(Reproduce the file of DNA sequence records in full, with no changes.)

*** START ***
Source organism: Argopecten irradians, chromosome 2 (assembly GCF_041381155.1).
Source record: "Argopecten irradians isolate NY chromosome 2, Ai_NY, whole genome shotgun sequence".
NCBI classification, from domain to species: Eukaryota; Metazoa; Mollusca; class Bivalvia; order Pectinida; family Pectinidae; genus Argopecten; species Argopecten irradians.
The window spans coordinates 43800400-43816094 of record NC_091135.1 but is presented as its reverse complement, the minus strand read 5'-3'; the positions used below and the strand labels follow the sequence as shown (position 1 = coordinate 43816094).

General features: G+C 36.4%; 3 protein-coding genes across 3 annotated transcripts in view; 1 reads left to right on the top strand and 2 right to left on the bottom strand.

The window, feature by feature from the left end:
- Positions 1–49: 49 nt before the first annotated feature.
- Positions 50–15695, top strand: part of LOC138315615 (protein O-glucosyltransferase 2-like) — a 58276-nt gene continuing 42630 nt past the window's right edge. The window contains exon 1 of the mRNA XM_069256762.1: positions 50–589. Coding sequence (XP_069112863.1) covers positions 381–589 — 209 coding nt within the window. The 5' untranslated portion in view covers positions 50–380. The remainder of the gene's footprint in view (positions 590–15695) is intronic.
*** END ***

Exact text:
Source organism: Argopecten irradians, chromosome 2 (assembly GCF_041381155.1).
Source record: "Argopecten irradians isolate NY chromosome 2, Ai_NY, whole genome shotgun sequence".
NCBI classification, from domain to species: Eukaryota; Metazoa; Mollusca; class Bivalvia; order Pectinida; family Pectinidae; genus Argopecten; species Argopecten irradians.
The window spans coordinates 43800400-43816094 of record NC_091135.1 but is presented as its reverse complement, the minus strand read 5'-3'; the positions used below and the strand labels follow the sequence as shown (position 1 = coordinate 43816094).

General features: G+C 36.4%; 3 protein-coding genes across 3 annotated transcripts in view; 1 reads left to right on the top strand and 2 right to left on the bottom strand.

The window, feature by feature from the left end:
- Positions 1–49: 49 nt before the first annotated feature.
- Positions 50–15695, top strand: part of LOC138315615 (protein O-glucosyltransferase 2-like) — a 58276-nt gene continuing 42630 nt past the window's right edge. The window contains exon 1 of the mRNA XM_069256762.1: positions 50–589. Coding sequence (XP_069112863.1) covers positions 381–589 — 209 coding nt within the window. The 5' untranslated portion in view covers positions 50–380. The remainder of the gene's footprint in view (positions 590–15695) is intronic.